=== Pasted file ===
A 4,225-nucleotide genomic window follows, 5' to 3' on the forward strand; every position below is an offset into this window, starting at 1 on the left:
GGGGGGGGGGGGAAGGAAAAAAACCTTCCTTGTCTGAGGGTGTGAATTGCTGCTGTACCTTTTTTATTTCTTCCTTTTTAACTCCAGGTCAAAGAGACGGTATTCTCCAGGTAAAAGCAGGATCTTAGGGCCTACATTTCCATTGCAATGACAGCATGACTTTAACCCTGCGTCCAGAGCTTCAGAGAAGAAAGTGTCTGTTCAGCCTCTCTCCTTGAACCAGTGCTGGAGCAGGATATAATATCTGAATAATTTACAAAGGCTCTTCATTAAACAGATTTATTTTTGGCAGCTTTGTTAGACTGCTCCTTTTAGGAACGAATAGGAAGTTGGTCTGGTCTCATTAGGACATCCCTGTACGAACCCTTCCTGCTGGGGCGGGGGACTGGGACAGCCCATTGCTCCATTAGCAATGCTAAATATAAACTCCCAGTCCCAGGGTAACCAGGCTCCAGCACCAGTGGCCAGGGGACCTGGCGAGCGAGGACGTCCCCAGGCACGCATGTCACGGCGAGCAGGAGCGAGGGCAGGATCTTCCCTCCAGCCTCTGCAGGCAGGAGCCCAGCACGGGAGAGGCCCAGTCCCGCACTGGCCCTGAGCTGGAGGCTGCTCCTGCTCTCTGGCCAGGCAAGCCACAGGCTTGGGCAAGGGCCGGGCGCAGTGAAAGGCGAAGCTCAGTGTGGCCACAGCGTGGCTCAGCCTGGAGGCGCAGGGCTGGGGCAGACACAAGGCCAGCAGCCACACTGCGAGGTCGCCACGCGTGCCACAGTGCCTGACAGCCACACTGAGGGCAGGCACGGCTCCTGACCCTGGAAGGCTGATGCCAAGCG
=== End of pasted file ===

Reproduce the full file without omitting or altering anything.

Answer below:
A 4,225-nucleotide genomic window follows, 5' to 3' on the forward strand; every position below is an offset into this window, starting at 1 on the left:
GGGGGGGGGGGGAAGGAAAAAAACCTTCCTTGTCTGAGGGTGTGAATTGCTGCTGTACCTTTTTTATTTCTTCCTTTTTAACTCCAGGTCAAAGAGACGGTATTCTCCAGGTAAAAGCAGGATCTTAGGGCCTACATTTCCATTGCAATGACAGCATGACTTTAACCCTGCGTCCAGAGCTTCAGAGAAGAAAGTGTCTGTTCAGCCTCTCTCCTTGAACCAGTGCTGGAGCAGGATATAATATCTGAATAATTTACAAAGGCTCTTCATTAAACAGATTTATTTTTGGCAGCTTTGTTAGACTGCTCCTTTTAGGAACGAATAGGAAGTTGGTCTGGTCTCATTAGGACATCCCTGTACGAACCCTTCCTGCTGGGGCGGGGGACTGGGACAGCCCATTGCTCCATTAGCAATGCTAAATATAAACTCCCAGTCCCAGGGTAACCAGGCTCCAGCACCAGTGGCCAGGGGACCTGGCGAGCGAGGACGTCCCCAGGCACGCATGTCACGGCGAGCAGGAGCGAGGGCAGGATCTTCCCTCCAGCCTCTGCAGGCAGGAGCCCAGCACGGGAGAGGCCCAGTCCCGCACTGGCCCTGAGCTGGAGGCTGCTCCTGCTCTCTGGCCAGGCAAGCCACAGGCTTGGGCAAGGGCCGGGCGCAGTGAAAGGCGAAGCTCAGTGTGGCCACAGCGTGGCTCAGCCTGGAGGCGCAGGGCTGGGGCAGACACAAGGCCAGCAGCCACACTGCGAGGTCGCCACGCGTGCCACAGTGCCTGACAGCCACACTGAGGGCAGGCACGGCTCCTGACCCTGGAAGGCTGATGCCAAGCG